The RaspberryPi is something that I’ve always been interested in but never really got around to actually ordering one… until this week!
In February the RaspberryPi Foundation released the RaspberryPi 2, this models sports a quad core, 900Mhz ARM7 processor with 1GB of RAM, this is a massive improvement on the previous models so I thought, well why not order one now, they’re even more powerful and easily be able to run a web server and various other tasks relatively fast!
So this morning, my bits came and in under an hour I had assembled the Pi2 in it’s fancy case that I bought for it too, my parts list that I ordered and received are as follows:
- 1x Raspberry Pi 2
- 1x FLIRC case
- 1x 5v 2A Micro-USB charger
- 1x SanDisk Ultra 32GB MicroSD (Class 10) Card (Plus MicroSD to SD adapter)
Originally I really wanted to run FreeBSD 10.1 on it but after doing some research online currently FreeBSD is not yet compatible on the RPi2 which was a little disappointing but I knew I had my trusty Ubuntu Server instead so though, I’d use that instead!
Downloading the Ubuntu Server 14.04.2 LTS Server Image for ARMv7
You can download the Ubunu Server 14.04.2 LTS Server image that is compatible with the Raspberry Pi2 using this link.
The default username and password for this image is “ubuntu” and “ubuntu”!
Installing the image on to your MicroSD card is covered on the Raspberry Pi2 website, so instead of me repeating what they’ve already documented, see these links for copying the image to your MicroSD card:
- Copying the image to MicroSD card on Microsoft Windows
- Copying the image to MicroSD card on Apple MacOSX
- Copying the image to MicroSD card on Linux
Once you’ve formatted and copied the image to the MicroSD card (as documented in the links provided above) it’s time to insert the MicroSD card into your Pi2 and start it up…
Logging in for the first time
Once you have booted the Pi up using the Ubuntu Server 14.04 image that we flashed to the MicroSD card we should now be able to login, the default username and password is: ubuntu / ubuntu
It’s now a good idea to change this password, to do that type:
Then enter your new password!
I’ve personally, set a new ‘root’ password and created a new user account and deleted the old ‘ubuntu’ account as a safety precaution, I recommend you do the same really!
Install NTP Client
The Raspberry Pi/Pi2 does not have a realtime clock therefore unless using NTP and having it updated on boot-up the RaspberryPi2 will start it’s clock from Jan 1st 1970 each time, to avoid this I’ll now install the NTP (Network Time Protocol) client to ensure that each time the Pi boot’s up that it connects to web to set it’s time automatically…
sudo apt-get install ntp
You will also find that by default the Ubuntu Server image that we are using is set to use UTC (Universal Time Coordination), I’m now going to set this to my actual timezone (BST), so to do that run the following command to reconfigure your server’s current timezone:
sudo dkpg-reconfigure tzdata
Now once you’ve set the new timezone, test and ensure that the correct date shows when you run
Excellent stuff… lets move on!
Installing OpenSSH server
Ideally, we want to run the Pi without a keyboard, mouse or monitor. There is no need for me to keep a keyboard and mouse attached as all configuration can be done remotely using SSH.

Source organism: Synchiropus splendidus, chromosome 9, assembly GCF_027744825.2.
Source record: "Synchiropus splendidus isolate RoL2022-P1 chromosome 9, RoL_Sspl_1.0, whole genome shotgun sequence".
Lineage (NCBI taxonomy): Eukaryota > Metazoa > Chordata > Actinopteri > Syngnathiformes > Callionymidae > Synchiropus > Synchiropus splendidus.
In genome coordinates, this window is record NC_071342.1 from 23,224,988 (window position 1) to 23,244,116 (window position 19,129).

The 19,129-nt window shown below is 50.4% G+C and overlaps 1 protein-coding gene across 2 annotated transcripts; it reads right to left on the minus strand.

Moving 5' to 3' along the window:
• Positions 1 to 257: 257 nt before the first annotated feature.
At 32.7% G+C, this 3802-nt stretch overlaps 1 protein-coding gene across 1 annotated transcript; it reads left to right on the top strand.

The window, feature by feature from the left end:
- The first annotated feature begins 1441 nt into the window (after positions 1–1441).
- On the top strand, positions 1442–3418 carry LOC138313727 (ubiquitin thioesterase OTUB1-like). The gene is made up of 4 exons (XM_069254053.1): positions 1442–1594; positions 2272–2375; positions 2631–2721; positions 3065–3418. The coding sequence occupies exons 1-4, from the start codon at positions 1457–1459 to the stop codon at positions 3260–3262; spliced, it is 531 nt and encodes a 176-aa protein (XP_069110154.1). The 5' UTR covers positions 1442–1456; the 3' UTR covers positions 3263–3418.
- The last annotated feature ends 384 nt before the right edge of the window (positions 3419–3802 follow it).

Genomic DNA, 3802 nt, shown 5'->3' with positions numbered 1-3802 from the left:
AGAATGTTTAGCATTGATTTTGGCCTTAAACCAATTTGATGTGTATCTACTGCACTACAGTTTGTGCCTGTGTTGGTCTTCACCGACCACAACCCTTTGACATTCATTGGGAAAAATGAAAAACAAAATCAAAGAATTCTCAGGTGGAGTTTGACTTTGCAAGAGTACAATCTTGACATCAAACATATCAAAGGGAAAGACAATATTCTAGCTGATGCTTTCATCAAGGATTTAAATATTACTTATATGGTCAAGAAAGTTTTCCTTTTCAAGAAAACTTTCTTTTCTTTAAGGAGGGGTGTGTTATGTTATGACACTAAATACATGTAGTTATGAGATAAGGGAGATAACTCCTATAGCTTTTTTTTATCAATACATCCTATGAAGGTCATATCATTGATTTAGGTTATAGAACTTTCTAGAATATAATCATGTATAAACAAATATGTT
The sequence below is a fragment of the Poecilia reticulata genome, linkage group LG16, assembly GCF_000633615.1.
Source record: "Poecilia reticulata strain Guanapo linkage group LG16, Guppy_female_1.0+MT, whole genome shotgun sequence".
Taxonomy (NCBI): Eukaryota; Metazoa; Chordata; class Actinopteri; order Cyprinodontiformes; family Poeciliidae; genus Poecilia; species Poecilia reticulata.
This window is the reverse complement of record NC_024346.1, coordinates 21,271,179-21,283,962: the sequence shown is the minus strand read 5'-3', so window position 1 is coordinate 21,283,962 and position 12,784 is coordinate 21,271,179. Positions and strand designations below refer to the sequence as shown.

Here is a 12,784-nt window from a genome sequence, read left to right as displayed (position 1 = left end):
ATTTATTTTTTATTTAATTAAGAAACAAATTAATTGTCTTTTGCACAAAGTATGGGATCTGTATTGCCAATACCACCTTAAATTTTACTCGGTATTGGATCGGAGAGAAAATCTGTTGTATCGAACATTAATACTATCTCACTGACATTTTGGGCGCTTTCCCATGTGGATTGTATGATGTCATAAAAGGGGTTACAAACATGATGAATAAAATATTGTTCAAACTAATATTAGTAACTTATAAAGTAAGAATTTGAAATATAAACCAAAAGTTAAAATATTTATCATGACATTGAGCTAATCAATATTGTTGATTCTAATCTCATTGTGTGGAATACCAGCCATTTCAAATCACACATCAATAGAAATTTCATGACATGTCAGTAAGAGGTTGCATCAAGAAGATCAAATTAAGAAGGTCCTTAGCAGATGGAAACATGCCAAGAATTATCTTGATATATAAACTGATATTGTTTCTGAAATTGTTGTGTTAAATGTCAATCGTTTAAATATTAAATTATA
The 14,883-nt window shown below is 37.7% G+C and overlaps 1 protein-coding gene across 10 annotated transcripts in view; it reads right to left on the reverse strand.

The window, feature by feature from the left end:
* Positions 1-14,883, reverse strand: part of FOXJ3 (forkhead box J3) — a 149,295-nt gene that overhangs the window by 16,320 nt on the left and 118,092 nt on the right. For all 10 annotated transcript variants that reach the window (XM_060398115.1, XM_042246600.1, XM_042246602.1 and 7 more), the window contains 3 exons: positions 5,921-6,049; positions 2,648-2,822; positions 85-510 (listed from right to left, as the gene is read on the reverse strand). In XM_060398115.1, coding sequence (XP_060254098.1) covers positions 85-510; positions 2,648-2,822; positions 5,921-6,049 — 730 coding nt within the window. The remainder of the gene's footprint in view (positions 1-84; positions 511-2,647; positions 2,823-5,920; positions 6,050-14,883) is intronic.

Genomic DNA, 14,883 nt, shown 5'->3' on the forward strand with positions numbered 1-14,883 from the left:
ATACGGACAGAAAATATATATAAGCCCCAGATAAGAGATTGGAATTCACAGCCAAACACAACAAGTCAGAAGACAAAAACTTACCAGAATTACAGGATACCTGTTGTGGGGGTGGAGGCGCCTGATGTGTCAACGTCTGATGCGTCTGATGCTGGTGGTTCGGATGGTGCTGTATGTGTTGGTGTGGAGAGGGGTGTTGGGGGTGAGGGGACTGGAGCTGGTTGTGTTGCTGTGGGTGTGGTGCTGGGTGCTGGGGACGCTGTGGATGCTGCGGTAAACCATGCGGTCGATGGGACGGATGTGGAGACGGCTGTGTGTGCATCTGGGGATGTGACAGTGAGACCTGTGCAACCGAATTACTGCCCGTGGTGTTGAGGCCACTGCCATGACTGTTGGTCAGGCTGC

I plan to run the RPi2 completely headless and the only two cables being connected is the Power and Ethernet!
So to do this, we’ll install OpenSSH server like so:
sudo apt-get install openssh-server
Although I don’t recommend it, if you want to enable ‘root’ user logins over SSH then you should edit the SSH server configuration file here: /etc/ssh/sshd_config.
Installing some useful tools
Personally I like using htop, htop provides a nice display of running processes and memory utilisation, you can install it like so:
sudo apt-get install htop
Expanding the available disk space
The image size that we’re using is configured for a 4GB flash card, if you are using a card larger than 4GB like myself, it is a good idea to expand the partition sizes so we can utilise the entire card, luckily this can be easily achieved by following these simple steps:
sudo fdisk /dev/mmcblk0
You’ll then be presented with a ‘Command’ prompt, press the following keystrokes in order to delete the second partition:
Now you need to re-create it like so, by recreating it, it will then use all the available space, so now press the following keystrokes a the ‘Command’ prompt
Finally to save and write the changes to disk and then exit out of the fdisk tool you must now press the follow key at the ‘Command’ prompt
Great stuff, we’re done with fdisk now!
Now quickly reboot the Pi using this command:
sudo shutdown -r now
Once logged back on, we need to complete the resize of the partition by running this command:
sudo resize2fs /dev/mmcblk0p2
Adding SWAP space
The image is not setup with an SWAP space, if you would like to add some you can install a cool tool that will automatically configure a default SWAP space for you (~2GB by default but you can change if you wish).
To install like I did, run the following command:
sudo apt-get install dphys-swapfile
Woohoo, you are now ready to install whatever server software your require, I won’t cover installing a web server here as I’ve already covered this in some of my other blog posts and will be the same regardless of running a Raspberry Pi2!